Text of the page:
As the population in our homes increase, the desire for useable living space is increasing too. Today though, many homeowners are opting for outdoor living spaces. You don’t have to add outdoor kitchens and fancy walk ways, to improve the space. Just make it comfortable and usable. Backyard living renovations have been following an upward trend for several years now, and we don’t think this is likely to change any time soon, making this remodeling project good for the long haul also.

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St. Louis Homeowner Gets Surprise During Home Renovation

Bryan Fite was rewiring his house in preparation of the installation of central air and heat when he came across remnants of the homes original owner.

Fite said, “The original owner lost the house and was put in a sanitarium for alcoholism. So, perhaps that might be a story behind it too, that that was his secret stash up in the attic.” While moving floor boards in the attic for the new wiring, Fite found what he thought was 13 tubes, or steam heat pipes, with something on them.

In actuality, the tubes ended up being bottles of whisky, with many being filled and unopened. The bottling date was 1917, making them nearly 100 years old. Fite said, “I’m a history buff. I like the history of it. Im my mind it’s not what they’re really worth monetarily, it’s the fact that they’re part of the history of Saint Joe and part of the history of this house.“ He continued, “It’s nice to honor and appreciate history, but I always kind of think also that things need to be left alone to a certain extent. I think it’s amazing to be able to feel a little bit energetically what’s been going on in this house for its history,” KQTV reported via CNN Newssource.

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When To Call the Professionals

There are many improvement jobs that homeowners can tackle on their own, but some renovations are best left to professionals.

Some electrical work can be downright deadly to homeowners. Adding, replacing, or extending electrical circuits should be left to a licensed electrician. The risk of fire and electrical shock is simply too great for the average homeowner to risk.

Asbestos removal can get expensive, prompting many homeowners to attempt removal on their own. The problem is that asbestos is toxic. If not removed properly using containment precautions, a homeowner risks their own health, and the health of anyone else that could come in contact with airborne particles.

Complex plumbing projects are another area that is best left to professionals. Not so much because of the act of replacing or installing pipes, but more because pipes tucked in walls, floors, and ceilings can potentially cause significant damage, including dangerous mold growth, if there is any type of leak, no matter how small.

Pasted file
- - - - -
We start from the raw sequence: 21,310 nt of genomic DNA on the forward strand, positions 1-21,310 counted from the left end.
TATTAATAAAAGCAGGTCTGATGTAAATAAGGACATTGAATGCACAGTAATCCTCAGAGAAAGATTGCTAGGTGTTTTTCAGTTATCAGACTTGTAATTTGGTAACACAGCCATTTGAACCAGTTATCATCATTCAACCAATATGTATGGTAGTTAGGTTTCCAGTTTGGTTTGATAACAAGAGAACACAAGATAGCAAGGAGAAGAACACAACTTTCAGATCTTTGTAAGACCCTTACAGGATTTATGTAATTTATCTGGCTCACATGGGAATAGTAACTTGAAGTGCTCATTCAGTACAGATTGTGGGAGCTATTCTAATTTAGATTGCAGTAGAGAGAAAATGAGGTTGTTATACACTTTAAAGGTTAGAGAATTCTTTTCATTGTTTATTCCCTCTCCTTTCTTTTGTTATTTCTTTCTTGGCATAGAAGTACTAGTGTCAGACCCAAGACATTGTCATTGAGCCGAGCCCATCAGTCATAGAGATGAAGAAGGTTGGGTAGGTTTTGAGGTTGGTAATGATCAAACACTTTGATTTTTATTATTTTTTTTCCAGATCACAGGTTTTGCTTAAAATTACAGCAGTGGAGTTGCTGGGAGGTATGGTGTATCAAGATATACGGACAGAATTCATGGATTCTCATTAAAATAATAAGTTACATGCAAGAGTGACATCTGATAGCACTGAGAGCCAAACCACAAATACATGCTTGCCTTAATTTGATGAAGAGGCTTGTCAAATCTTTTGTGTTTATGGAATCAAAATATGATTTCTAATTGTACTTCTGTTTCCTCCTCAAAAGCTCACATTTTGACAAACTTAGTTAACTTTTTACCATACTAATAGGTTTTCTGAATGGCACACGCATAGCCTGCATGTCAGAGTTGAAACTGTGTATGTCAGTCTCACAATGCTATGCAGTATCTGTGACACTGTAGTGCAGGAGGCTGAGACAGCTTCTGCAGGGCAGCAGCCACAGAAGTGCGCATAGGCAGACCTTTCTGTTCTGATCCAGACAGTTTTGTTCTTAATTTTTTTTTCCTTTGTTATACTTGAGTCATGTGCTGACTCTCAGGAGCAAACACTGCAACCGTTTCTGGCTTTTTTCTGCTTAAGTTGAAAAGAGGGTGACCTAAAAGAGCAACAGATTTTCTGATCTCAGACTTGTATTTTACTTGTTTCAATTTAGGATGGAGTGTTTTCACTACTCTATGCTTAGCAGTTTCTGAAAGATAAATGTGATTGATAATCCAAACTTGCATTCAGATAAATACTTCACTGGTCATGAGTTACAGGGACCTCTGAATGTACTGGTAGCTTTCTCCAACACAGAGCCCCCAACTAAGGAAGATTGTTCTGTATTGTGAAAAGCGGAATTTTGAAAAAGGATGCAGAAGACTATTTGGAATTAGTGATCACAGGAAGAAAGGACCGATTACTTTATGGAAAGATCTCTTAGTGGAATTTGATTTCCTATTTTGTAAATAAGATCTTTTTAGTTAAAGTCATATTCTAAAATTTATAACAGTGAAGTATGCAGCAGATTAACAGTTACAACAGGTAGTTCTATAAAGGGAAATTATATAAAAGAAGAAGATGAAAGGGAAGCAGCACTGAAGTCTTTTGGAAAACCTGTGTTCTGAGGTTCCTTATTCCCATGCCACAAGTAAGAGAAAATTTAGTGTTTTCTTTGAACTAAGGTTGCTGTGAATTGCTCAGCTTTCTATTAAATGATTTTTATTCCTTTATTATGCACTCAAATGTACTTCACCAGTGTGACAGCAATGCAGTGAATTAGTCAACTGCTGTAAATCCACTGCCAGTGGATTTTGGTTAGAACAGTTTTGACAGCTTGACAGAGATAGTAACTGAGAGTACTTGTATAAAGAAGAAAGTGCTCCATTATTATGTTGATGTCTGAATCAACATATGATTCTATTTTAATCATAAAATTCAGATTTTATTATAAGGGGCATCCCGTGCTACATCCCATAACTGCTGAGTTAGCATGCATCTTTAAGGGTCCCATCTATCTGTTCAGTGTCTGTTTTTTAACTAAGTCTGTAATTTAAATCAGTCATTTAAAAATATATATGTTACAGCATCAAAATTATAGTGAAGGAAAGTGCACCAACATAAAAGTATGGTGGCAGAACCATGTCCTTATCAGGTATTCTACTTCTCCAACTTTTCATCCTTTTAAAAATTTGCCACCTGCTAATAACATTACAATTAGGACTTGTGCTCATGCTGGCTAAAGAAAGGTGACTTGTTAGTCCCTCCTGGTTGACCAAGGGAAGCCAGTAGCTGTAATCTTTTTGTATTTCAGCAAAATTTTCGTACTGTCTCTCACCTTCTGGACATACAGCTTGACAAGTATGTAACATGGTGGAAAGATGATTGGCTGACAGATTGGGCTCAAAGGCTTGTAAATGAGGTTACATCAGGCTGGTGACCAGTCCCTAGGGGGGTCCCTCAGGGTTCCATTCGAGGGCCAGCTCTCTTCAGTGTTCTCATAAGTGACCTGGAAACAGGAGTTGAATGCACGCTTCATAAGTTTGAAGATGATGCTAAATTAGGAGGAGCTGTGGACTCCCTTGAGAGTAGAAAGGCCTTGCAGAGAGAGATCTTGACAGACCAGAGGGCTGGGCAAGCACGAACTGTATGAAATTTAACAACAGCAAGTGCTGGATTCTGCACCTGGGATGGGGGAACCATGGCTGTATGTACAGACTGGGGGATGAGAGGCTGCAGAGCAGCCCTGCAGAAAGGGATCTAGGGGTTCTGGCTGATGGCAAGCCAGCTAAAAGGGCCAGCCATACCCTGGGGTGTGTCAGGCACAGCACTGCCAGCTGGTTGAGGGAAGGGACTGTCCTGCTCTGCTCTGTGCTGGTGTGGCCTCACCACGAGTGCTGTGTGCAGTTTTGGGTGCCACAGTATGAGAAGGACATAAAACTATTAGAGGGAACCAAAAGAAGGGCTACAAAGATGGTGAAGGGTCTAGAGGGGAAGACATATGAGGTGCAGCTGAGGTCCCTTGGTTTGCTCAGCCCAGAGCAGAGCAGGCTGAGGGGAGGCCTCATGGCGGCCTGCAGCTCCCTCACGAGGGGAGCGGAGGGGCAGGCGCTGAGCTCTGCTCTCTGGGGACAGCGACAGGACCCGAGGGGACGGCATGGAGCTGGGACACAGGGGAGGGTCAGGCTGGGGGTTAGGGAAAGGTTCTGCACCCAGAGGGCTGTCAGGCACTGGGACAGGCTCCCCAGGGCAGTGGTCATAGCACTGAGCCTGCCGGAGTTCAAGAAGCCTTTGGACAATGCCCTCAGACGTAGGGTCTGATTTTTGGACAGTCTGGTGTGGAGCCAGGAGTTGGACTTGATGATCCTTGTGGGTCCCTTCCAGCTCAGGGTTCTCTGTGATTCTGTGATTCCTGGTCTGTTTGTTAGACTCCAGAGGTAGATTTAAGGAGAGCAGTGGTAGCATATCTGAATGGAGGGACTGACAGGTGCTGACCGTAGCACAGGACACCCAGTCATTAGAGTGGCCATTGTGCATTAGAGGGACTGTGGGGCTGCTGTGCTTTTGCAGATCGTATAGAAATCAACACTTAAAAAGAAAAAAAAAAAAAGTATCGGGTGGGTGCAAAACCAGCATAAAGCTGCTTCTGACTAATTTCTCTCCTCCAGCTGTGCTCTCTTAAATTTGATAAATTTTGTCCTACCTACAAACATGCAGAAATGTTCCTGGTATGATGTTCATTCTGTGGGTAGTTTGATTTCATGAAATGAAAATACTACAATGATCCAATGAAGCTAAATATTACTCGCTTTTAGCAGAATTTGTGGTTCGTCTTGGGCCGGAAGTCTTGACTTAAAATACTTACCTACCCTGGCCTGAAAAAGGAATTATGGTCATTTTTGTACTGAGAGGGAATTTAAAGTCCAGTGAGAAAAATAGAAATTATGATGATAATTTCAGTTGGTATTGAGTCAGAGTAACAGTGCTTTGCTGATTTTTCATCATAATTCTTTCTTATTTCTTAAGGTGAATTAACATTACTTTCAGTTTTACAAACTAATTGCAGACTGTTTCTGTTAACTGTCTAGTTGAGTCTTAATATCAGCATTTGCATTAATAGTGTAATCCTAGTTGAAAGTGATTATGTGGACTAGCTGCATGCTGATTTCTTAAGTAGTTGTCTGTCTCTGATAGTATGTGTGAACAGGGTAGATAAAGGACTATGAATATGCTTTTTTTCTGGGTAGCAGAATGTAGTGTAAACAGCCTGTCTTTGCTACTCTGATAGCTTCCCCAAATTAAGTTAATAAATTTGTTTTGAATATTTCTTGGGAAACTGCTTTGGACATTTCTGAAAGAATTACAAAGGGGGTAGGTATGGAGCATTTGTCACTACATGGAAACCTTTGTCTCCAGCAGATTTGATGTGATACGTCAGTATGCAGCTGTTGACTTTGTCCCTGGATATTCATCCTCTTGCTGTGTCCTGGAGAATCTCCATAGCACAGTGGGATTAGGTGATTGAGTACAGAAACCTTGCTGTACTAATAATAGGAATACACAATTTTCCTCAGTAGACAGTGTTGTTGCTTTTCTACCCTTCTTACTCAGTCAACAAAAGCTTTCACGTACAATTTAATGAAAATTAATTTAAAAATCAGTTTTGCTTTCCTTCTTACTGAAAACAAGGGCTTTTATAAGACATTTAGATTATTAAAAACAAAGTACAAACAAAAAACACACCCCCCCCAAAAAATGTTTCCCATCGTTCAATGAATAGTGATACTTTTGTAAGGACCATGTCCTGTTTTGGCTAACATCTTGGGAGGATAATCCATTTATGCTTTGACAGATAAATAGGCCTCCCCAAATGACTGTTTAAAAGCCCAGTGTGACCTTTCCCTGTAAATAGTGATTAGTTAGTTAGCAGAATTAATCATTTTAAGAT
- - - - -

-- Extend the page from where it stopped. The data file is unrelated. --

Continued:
According to the Milwaukee/NARI Home Improvement Council, gas appliance repair, whether it’s a clothes dryer, hot water heater, or oven, should be left to professionals. Even the smallest leak can lead to a home full of carbon monoxide, risking the lives of everyone inside.

Homeowners can enjoy taking on many projects, but when a simple mistake can take lives and cause extensive damage, there’s no shame in calling in professionals.

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Ceiling Fans For Energy Conservation

A correctly sized and placed ceiling fan can lower air temperature in a room by as much as eight degrees. In the winter, ceiling fans can be set to run in reverse, which helps circulate warm air around a room.

Ceiling fans are available in a vast array of shapes, sizes, colors, and blade widths, so they can be placed in nearly any, and every, room in the house. The American Lighting Association suggests the following tips when choosing a fan:

  • Use 36- inch and smaller fans in rooms up to 75 square feet large
  • Use 36- to 42-inch fans in rooms up to 144 square feet
  • 50- to 54-inch fans are efficient in rooms of up to 225 square feet

Optimally, ceiling fans should be placed at least seven feet above the floor, while 8 to 9 feet from the floor is even better. If you have low ceilings, choose low profile fans, so they won’t be in the way.

Ceiling fans for damp rooms, like a bathroom, will be UL-listed for damp locations, while ceiling fans that are appropriate for porches and patios will be UL-listed for wet locations. When choosing a ceiling fan for these locations, be sure it has a corrosion and tarnish resistant high quality finish.

Ceiling fans are very easy to install, even remote controlled fans, and most come with complete step-by-step instructions so that even a novice can install them.